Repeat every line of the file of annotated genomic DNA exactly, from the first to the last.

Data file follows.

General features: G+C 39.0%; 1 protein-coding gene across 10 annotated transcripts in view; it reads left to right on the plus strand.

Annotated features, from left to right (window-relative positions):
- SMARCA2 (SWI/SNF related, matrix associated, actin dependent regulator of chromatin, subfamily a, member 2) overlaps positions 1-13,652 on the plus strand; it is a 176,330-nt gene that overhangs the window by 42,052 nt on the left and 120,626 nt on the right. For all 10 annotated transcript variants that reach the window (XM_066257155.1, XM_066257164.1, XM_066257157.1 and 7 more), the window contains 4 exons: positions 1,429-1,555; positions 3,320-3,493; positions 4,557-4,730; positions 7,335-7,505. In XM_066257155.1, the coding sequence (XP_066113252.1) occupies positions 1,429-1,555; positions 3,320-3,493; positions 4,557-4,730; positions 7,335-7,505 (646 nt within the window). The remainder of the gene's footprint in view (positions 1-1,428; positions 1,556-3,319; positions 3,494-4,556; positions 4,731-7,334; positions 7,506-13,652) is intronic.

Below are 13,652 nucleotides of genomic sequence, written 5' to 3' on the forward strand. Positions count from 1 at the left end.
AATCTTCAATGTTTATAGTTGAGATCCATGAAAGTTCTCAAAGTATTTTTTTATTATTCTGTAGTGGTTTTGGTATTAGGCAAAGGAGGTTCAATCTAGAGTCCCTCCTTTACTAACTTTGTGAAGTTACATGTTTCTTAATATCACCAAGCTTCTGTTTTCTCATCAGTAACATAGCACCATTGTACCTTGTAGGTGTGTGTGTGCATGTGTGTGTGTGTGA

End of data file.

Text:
General features: G+C 39.0%; 1 protein-coding gene across 10 annotated transcripts in view; it reads left to right on the plus strand.

Annotated features, from left to right (window-relative positions):
- SMARCA2 (SWI/SNF related, matrix associated, actin dependent regulator of chromatin, subfamily a, member 2) overlaps positions 1-13,652 on the plus strand; it is a 176,330-nt gene that overhangs the window by 42,052 nt on the left and 120,626 nt on the right. For all 10 annotated transcript variants that reach the window (XM_066257155.1, XM_066257164.1, XM_066257157.1 and 7 more), the window contains 4 exons: positions 1,429-1,555; positions 3,320-3,493; positions 4,557-4,730; positions 7,335-7,505. In XM_066257155.1, the coding sequence (XP_066113252.1) occupies positions 1,429-1,555; positions 3,320-3,493; positions 4,557-4,730; positions 7,335-7,505 (646 nt within the window). The remainder of the gene's footprint in view (positions 1-1,428; positions 1,556-3,319; positions 3,494-4,556; positions 4,731-7,334; positions 7,506-13,652) is intronic.

Below are 13,652 nucleotides of genomic sequence, written 5' to 3' on the forward strand. Positions count from 1 at the left end.
AATCTTCAATGTTTATAGTTGAGATCCATGAAAGTTCTCAAAGTATTTTTTTATTATTCTGTAGTGGTTTTGGTATTAGGCAAAGGAGGTTCAATCTAGAGTCCCTCCTTTACTAACTTTGTGAAGTTACATGTTTCTTAATATCACCAAGCTTCTGTTTTCTCATCAGTAACATAGCACCATTGTACCTTGTAGGTGTGTGTGTGCATGTGTGTGTGTGTGA